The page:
- The Telegraph
A musician thoughtful beyond his age, the Lithuanian-Russian pianist stamped his individual mark on the performance, no easy achievement in this warhorse concerto. [Grieg Piano Concerto No.1]
- The Telegraph
Geniušas plays with a prizewinner’s brilliance, yet with a mature ability to recreate a work’s architecture, and an expressiveness that doesn’t overtly draw attention to itself.
- The Guardian
The special quality that singles out this CD is the energetic fervour of this 24-year-old Russian's playing. Where some of his peers prefer a gentle whisper, Geniušas risks drama. He is not hampered by convention. This may irritate some, but it shows courage.
- Marco Frei
The programme he chose includes two works which have little in common apart from their extraordinary musical demands. And this pianist offers us one of the most engaged and accurate performances heard in a long time. In the Brahms, we are immediately captured by the vigour of the playing and the total clarity of the structure - the Scherzo and the Finale are exemplary. Lukas Geniušas also possesses a sense of dramatic progression, without taking it to extremes. The temperament is feverish, but controlled, the dynamics and the accents are of an infallible precision.... [Beethoven] Impressive in its vitality, the quality of the playing in the Finale is breathtaking. Lukas Geniušas has an immense talent.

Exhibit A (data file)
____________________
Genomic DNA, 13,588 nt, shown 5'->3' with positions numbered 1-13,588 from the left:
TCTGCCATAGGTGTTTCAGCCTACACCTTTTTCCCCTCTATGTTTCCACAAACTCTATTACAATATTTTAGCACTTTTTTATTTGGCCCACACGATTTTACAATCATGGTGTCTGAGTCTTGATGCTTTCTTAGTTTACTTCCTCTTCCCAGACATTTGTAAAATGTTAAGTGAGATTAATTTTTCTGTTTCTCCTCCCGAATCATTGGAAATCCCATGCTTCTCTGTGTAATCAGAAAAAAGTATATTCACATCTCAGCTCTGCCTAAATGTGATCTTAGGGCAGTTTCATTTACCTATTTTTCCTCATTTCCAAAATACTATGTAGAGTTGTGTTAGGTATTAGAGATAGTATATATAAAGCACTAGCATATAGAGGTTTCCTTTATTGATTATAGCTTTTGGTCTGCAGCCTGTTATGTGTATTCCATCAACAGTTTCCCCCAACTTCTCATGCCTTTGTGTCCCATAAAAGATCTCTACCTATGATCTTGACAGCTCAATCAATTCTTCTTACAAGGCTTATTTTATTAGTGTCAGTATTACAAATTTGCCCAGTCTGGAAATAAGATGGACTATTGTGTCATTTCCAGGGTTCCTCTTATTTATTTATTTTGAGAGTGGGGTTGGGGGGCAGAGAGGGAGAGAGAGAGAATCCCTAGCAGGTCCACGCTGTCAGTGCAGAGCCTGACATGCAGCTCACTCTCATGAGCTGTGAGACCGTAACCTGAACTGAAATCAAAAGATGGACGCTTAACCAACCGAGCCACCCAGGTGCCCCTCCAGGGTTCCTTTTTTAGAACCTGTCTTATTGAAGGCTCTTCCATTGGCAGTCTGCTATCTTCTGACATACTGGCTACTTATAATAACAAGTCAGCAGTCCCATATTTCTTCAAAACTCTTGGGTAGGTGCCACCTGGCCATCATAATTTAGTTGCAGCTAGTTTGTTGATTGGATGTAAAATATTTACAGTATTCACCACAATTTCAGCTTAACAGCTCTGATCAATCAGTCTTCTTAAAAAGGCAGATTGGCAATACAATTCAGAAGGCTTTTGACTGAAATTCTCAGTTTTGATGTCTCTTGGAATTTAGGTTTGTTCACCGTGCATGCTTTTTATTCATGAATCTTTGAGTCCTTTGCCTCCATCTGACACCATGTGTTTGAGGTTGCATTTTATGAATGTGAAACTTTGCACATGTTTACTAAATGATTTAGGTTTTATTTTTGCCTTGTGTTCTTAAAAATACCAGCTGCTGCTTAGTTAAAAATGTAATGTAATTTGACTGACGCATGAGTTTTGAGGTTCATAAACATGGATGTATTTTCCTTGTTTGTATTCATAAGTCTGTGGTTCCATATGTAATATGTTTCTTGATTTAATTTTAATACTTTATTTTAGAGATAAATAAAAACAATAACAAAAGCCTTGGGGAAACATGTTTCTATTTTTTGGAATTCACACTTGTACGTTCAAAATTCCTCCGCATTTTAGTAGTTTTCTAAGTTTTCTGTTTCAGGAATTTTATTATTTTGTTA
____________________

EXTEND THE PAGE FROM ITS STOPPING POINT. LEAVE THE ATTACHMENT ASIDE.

- Pianiste No. 92
Having watched Lukas Geniušas pass through each stage with ease, whether in competitions or in concerts, it is clear that the path he has followed in recent years is simply the prelude to a great career as a pianist.
- La Liberté